Jack and Jam were battling it out as usual. This time it was over another bottle of house red that Jack wanted to order, he was that extravagantly pleased with himself tonight. The novel was going well, he had just finished chapter seventy-four, he was sure he could sell it soon. Jam wrote poetry but held the pursestrings. Because of her they had never been evicted, as had their better-heeled but improvident friends. Both of them were thin as rails.
Jam suggested another sausage instead. What they didn't eat Jam would bring back to their room and add to the string bag of provisions that dangled from a hook in the ceiling so the rats couldn't get at it. Jack could have sausage with his chicory coffee the next day. But Jack said that wasn't the right way to celebrate.
Jam was almost ready to let him order his damned wine so she could have the pleasure of "conking it over his head." Jack's novel was about his Dakota boyhood. Jam's poetry was about fiery gypsies, stolen princesses, and castles in the snow, among other things.
Suddenly there was a commotion in the streets, carhorns and shouting, the works. Madame Ygrec paused only to smooth her chignon before going out to investigate. She rushed back in with the news.
"It's Lindbergh! Lindbergh! He has landed at Le Bourget! Long live Lindbergh!" All this, of course, in French.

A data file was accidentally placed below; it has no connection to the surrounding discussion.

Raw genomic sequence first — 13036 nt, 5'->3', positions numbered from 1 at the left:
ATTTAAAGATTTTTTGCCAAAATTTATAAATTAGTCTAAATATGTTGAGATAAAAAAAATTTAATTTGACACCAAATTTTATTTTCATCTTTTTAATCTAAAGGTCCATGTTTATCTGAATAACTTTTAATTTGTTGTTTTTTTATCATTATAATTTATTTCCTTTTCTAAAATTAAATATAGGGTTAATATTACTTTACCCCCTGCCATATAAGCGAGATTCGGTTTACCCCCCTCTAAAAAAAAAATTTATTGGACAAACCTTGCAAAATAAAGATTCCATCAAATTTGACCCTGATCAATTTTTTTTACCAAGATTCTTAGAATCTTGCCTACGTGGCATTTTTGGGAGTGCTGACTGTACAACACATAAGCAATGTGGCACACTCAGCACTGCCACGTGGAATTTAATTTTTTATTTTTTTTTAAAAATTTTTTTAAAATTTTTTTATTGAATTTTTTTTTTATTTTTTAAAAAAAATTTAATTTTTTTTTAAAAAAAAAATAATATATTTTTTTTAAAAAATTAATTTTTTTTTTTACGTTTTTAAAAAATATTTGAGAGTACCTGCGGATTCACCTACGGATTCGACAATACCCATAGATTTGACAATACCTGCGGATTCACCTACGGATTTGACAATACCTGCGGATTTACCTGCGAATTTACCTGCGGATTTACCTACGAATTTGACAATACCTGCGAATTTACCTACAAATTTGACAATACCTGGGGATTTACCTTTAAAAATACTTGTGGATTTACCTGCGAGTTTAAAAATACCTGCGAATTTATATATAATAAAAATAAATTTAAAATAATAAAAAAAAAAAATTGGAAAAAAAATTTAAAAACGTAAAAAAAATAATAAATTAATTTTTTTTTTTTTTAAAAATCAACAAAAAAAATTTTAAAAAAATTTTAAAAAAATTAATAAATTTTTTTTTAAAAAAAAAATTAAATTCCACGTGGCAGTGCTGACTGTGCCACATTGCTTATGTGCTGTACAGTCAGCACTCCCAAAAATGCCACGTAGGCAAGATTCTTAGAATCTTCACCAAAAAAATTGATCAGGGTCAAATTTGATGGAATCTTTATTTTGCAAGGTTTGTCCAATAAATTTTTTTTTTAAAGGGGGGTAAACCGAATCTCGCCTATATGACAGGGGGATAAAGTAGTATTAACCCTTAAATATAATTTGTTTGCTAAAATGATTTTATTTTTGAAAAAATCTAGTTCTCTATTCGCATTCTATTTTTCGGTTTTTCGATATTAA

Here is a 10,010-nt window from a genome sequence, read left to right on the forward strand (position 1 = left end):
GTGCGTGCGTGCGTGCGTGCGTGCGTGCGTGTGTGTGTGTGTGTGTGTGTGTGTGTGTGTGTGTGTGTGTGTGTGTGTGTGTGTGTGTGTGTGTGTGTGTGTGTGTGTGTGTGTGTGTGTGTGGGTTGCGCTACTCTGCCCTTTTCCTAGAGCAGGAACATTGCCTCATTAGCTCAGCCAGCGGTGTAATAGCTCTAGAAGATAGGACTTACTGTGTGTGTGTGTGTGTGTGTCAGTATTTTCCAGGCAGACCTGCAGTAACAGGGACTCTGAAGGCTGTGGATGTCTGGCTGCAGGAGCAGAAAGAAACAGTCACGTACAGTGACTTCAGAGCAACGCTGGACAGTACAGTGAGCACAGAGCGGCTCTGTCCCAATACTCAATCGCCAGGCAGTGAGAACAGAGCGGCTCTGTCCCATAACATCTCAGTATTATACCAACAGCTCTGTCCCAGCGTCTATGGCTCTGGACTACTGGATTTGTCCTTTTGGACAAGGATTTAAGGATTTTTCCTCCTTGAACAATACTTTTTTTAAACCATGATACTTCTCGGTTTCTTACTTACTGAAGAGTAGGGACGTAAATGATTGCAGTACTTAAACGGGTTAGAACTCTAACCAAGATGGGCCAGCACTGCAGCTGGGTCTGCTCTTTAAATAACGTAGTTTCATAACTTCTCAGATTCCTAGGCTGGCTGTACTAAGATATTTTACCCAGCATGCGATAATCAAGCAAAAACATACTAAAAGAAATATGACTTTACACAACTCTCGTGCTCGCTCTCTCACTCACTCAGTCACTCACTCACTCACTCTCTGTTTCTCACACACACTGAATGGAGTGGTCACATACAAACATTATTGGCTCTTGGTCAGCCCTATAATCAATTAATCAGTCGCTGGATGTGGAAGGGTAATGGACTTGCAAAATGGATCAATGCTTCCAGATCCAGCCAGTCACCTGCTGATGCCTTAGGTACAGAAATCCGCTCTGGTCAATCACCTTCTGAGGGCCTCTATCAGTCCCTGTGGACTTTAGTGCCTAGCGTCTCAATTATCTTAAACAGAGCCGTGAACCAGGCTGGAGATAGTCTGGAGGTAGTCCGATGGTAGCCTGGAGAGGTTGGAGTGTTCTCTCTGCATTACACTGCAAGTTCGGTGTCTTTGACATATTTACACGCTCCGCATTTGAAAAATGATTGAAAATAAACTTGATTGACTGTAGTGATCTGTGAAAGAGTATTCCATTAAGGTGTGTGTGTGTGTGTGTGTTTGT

"What's this? What's this?" asked Jack, jumping up from the table. "What does the radio say?" But Madame Ygrec did not yet possess a radio.
"Do you want to try reach Le Bourget?" Jam asked Jack.
"No, let's just--" started Jack, and then took her by the hand and led her outside onto the sidewalk. He looked up and so did she. Even past the city lights the sky was dark, darker than it is nowadays. And filling with stars!
The intersection that had been so quiet was now wild with traffic headed for the airfield. And on the other side of the street they could see Ed and Bill and Jim and Betty and Grace, who would all one day write about them, waving excitedly, champagne bottles in hand, for them to cross and join their celebration.
Jam turned to Jack and was astonished to see tears rolling down his cheeks. He said softly, "I love America."
Jam squeezed his hand and decided to go back in and let him order the house red. Life wasn't long, she thought, which was true in Jack's case, for that winter he died of pneumonia and was buried in Pere Lachaise, where he lies to this day.